9

I am writing a custom .pac script for use with Firefox. Following numerous examples I've seen, I intersperse alert()s in order to debug it, but no alerts popup, even though the script is clearly being invoked. (I am clicking "Reload" in the "Connection settings" after each change to my script. I have even tried restarting Firefox.)

Are alerts supposed to work from PAC scripts? Maybe this is an IE-only feature?

10

http://mxr.mozilla.org/mozilla-central/source/netwerk/base/src/nsProxyAutoConfig.js

The alert function is added to the sandbox:

80         // add predefined functions to pac
81         this._sandBox.importFunction(myIpAddress);
82         this._sandBox.importFunction(dnsResolve);
83         this._sandBox.importFunction(proxyAlert, "alert");

And the mapped function calls dump, which goes to the Error Console:

108 function proxyAlert(msg) {
109     msg = XPCSafeJSObjectWrapper(msg);
110     try {
111         // It would appear that the console service is threadsafe.
112         var cns = Components.classes["@mozilla.org/consoleservice;1"]
113                             .getService(Components.interfaces.nsIConsoleService);
114         cns.logStringMessage("PAC-alert: "+msg);
115     } catch (e) {
116         dump("PAC: proxyAlert ERROR: "+e+"\n");
117     }
|improve this answer|||||
  • Interesting. I wonder why they unilaterally convert alerts to log dumps. I suppose popping alerts during such a low-level operation is considered unacceptable. – Chris Noe Jun 26 '09 at 16:19
  • Yeah. Its not in the spec, it's not in any PAC bug I ever found (I tested Proxy and PAC for Netscape/AOL/Mozilla). We could go digging in the changelog... – benc Jul 25 '09 at 6:03
  • 1
    It occurs to me that alert() probably requires a Window object, and being a network-level operation, there certainly is no Window object yet. There's not even a TCP connection yet, since the PAC script is helping decide how we're going to connect... – Chris Noe Aug 11 '09 at 20:23
  • Chris, you are probably right. The low-level implementation of PAC involves running javascript in a sandbox, worrying about how it relates to blocking activity like DNS lookups. Putting up alerts in a dialog box was probably just too much work. I would imagine IE has similar concerns. – benc Aug 12 '09 at 15:57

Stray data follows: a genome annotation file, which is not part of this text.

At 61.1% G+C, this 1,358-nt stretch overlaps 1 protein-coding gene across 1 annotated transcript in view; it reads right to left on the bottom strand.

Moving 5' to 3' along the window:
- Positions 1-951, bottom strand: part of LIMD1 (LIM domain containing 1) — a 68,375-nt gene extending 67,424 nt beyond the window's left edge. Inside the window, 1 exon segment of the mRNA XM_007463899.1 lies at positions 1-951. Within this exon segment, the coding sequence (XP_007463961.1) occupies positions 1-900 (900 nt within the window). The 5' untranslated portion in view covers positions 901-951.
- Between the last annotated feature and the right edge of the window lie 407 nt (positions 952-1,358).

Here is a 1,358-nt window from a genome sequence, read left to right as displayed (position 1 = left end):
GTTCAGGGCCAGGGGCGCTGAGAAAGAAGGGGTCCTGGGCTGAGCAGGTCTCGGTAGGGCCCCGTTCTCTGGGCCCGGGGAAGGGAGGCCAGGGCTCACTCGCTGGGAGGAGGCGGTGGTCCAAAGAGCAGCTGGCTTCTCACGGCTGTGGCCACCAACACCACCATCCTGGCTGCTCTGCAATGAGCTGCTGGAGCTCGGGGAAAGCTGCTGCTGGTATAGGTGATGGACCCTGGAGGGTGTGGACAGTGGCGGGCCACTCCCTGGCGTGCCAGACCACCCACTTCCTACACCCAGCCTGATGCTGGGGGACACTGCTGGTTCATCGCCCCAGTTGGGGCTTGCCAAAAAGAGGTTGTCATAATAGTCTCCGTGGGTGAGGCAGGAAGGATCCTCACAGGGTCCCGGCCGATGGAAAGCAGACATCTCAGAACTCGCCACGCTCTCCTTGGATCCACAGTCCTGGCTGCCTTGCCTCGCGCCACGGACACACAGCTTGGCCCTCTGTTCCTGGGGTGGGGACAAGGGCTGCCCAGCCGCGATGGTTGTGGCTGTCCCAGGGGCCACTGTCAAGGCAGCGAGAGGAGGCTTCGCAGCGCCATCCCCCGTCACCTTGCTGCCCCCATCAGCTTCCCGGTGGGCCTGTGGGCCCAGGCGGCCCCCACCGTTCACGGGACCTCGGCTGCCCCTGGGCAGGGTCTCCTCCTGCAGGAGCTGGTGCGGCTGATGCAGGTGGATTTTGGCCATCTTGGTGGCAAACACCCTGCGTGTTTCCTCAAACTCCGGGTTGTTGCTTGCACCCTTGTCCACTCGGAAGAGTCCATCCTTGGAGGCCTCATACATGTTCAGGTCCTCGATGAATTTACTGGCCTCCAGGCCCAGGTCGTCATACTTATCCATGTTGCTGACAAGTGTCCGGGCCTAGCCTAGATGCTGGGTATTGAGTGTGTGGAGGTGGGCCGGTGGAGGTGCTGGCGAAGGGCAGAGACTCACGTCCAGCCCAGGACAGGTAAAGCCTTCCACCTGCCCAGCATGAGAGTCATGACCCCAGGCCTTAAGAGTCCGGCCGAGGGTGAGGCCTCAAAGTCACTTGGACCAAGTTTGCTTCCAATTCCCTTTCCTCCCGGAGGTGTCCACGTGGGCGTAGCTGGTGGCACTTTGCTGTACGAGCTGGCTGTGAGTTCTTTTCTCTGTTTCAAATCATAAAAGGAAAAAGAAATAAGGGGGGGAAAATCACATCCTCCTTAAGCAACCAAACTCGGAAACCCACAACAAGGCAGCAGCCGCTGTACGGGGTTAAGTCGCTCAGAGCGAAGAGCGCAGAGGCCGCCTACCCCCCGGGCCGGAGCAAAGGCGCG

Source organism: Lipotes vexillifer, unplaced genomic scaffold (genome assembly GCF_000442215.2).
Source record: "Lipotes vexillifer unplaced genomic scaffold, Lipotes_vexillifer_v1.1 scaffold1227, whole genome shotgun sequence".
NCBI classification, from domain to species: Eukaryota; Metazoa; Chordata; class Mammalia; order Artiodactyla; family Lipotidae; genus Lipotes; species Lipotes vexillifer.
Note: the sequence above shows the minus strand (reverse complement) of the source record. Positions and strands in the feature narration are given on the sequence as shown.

5
  1. Use alert function in your .pac file.

    • In Firefox Browser:

      Tools -> Web Developer -> Browser Console (Ctrl+Shift+J) [This is not Web Console!!] -> Filter output: PAC-alert

    • In Chrome Browser:

      Go to chrome://net-internals/#events -> Search for a record with description: PAC_JAVASCRIPT_ALERT

      (About Chrome, thank this answer)


Sample .pac file:

function FindProxyForURL(url, host) {
    alert("url = " + url + " *** host = " + host + " *** Resolved IP = " + dnsResolve(host));

    return "DIRECT";
}
|improve this answer|||||
  • @claya The link is correct. But if you click on it, your browser tries to load an edited link, probably. Simply copy it and paste into your address bar. – Mir-Ismaili Aug 31 '17 at 18:55
3

Ah Ha! The alert messages are getting logged to the console. I actually prefer that to alert popups anyway.

|improve this answer|||||
0

You might need to disable "EnableAutoproxyResultCache" in the Windows registry . . .

|improve this answer|||||

Your Answer

By clicking “Post Your Answer”, you agree to our terms of service, privacy policy and cookie policy

Not the answer you're looking for? Browse other questions tagged or ask your own question.